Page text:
Here are some interesting ornamental grasses to consider from the Alaska Master Gardener's website: http://www.alaskamastergardeners.org/Ornamental_Grasses_in_AK.html
4. HostasThese are good shade growing leafy perennials. They are not as large as rhubarb but fill in nicely. Here is the American Hosta Society's web page to find out which species of hosta will do best for Anchorage's planting zone. http://www.americanhostasociety.org
If your yard is overshadowed by a large pine tree like mine, growing a moss garden may be the right move for you. Moss gardens don't need to be mowed or trimmed and can tolerate bad soils well. In fact, they prefer acidic soil, so the pine needles won't harm them. Here are some ideas on establishing a moss garden and useful information about the local mosses in Alaska.
What's a moss milkshake?
Moss Acres is a website about growing and maintenance of moss lawns and moss terrariums and any other moss related things. They have an online store to order your moss growing supplies. http://www.mossacres.com/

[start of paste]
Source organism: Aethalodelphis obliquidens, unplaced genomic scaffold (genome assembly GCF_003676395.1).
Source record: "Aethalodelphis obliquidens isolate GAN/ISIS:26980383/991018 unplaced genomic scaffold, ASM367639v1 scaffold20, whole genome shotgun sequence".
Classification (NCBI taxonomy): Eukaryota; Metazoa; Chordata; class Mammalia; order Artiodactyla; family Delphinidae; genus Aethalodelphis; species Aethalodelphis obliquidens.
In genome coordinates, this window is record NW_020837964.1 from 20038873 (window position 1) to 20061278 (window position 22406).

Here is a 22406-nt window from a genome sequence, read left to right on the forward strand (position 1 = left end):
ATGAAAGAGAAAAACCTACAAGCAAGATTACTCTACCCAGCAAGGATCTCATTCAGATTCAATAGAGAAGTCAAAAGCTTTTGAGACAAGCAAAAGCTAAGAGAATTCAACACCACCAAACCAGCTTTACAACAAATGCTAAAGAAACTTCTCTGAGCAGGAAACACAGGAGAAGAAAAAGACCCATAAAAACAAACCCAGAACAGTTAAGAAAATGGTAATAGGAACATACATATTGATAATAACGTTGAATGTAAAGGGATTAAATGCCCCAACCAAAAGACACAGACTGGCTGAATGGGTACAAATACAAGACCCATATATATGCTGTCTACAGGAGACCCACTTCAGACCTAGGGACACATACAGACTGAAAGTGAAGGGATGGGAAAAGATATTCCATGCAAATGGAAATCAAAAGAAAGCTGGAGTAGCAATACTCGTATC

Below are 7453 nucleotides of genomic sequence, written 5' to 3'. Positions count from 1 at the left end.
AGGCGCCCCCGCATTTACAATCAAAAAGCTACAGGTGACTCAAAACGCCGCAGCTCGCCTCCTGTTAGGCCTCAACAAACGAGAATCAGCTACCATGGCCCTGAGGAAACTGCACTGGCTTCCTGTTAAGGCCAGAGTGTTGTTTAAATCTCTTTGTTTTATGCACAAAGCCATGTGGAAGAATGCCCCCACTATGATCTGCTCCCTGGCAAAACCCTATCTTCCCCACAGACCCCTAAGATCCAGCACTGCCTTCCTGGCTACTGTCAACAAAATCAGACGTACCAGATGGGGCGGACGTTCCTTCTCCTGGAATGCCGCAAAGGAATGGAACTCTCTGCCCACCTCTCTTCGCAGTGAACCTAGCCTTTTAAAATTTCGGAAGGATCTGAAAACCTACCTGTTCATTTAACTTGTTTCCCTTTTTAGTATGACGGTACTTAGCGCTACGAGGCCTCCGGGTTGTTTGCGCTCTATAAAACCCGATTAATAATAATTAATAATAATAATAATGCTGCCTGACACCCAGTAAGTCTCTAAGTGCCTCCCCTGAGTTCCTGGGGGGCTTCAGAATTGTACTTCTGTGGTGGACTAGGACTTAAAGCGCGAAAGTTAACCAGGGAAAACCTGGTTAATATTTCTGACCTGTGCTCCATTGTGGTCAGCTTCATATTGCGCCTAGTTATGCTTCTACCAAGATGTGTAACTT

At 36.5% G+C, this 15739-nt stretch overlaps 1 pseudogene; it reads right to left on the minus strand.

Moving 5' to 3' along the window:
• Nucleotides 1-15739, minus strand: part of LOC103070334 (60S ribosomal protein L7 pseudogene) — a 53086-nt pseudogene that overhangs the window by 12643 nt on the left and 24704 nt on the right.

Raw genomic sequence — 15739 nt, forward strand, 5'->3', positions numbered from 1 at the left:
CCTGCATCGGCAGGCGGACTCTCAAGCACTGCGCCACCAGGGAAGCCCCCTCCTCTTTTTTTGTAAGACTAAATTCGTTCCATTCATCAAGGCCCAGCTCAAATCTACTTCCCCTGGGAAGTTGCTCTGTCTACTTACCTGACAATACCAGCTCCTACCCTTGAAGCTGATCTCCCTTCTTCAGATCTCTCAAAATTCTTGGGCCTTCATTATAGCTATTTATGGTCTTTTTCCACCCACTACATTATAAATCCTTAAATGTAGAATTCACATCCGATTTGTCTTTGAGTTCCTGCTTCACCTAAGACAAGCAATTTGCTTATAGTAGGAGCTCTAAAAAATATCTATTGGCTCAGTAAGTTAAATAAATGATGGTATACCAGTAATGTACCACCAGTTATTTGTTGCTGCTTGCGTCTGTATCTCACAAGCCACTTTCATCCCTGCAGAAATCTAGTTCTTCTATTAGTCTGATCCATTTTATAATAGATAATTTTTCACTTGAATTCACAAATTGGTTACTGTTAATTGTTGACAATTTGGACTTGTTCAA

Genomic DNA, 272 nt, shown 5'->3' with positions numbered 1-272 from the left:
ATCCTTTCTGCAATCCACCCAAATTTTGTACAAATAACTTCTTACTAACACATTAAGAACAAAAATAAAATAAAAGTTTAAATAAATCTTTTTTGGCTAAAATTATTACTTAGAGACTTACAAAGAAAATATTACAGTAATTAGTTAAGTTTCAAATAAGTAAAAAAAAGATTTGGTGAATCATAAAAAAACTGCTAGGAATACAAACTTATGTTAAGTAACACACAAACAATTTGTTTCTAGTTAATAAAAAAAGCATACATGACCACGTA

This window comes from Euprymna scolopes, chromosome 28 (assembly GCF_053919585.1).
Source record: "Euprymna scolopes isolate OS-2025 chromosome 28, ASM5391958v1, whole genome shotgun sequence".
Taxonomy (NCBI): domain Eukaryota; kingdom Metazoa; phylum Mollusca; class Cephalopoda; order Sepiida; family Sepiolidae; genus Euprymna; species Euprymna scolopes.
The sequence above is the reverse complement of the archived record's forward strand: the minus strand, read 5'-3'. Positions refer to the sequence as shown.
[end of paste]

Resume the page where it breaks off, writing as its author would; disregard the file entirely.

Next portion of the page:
USDA's Mosses and Liverworts of Alaska Pamphlet
Getting to know acrocarps and pleurocarps.
Here is a great blog post about the very basics of moss cultivation for gardens by mossandstonegardens.com - http://www.mossandstonegardens.com/blog/how-to-grow-moss/
4 Moss Garden Boards on Pinterest
Alpine Rock GardensSimilar to moss gardens in that these hardy plants can adapt and thrive in harsh conditions. I like the idea of rock gardens because you don't have a lawn to maintain around your plantings. Alpine plants that are found in nature clinging to rocks and steep slopes found on mountainsides. Here are some ideas and plant types to try using on your own rock garden. Anchorage's location near the Chugach Mountains makes access to viewing and learning about alpine plants readily available.
Alaska Rock Garden SocietyLearn about rock gardening in Alaska. They offer plant workshops, garden tours, and more. http://www.akrockgardensociety.org/
Alpine Garden SocietyHere is a gardening organization dedicated to alpine plants. Here you may find useful information about creating an alpine rock garden. http://www.alpinegardensociety.net/
Alpine garden design ideas on HouzzHouzz is an awesome website with all sorts of ideas about anything to do with the home. They have tons of photos of homes and gardens all over the country. http://www.houzz.com/alpine-garden
4 Alpine Rock Garden Pinterest Boardshttps://www.pinterest.com/aniu/garden-alpin/
Transplanting Wild Alaskan Perennials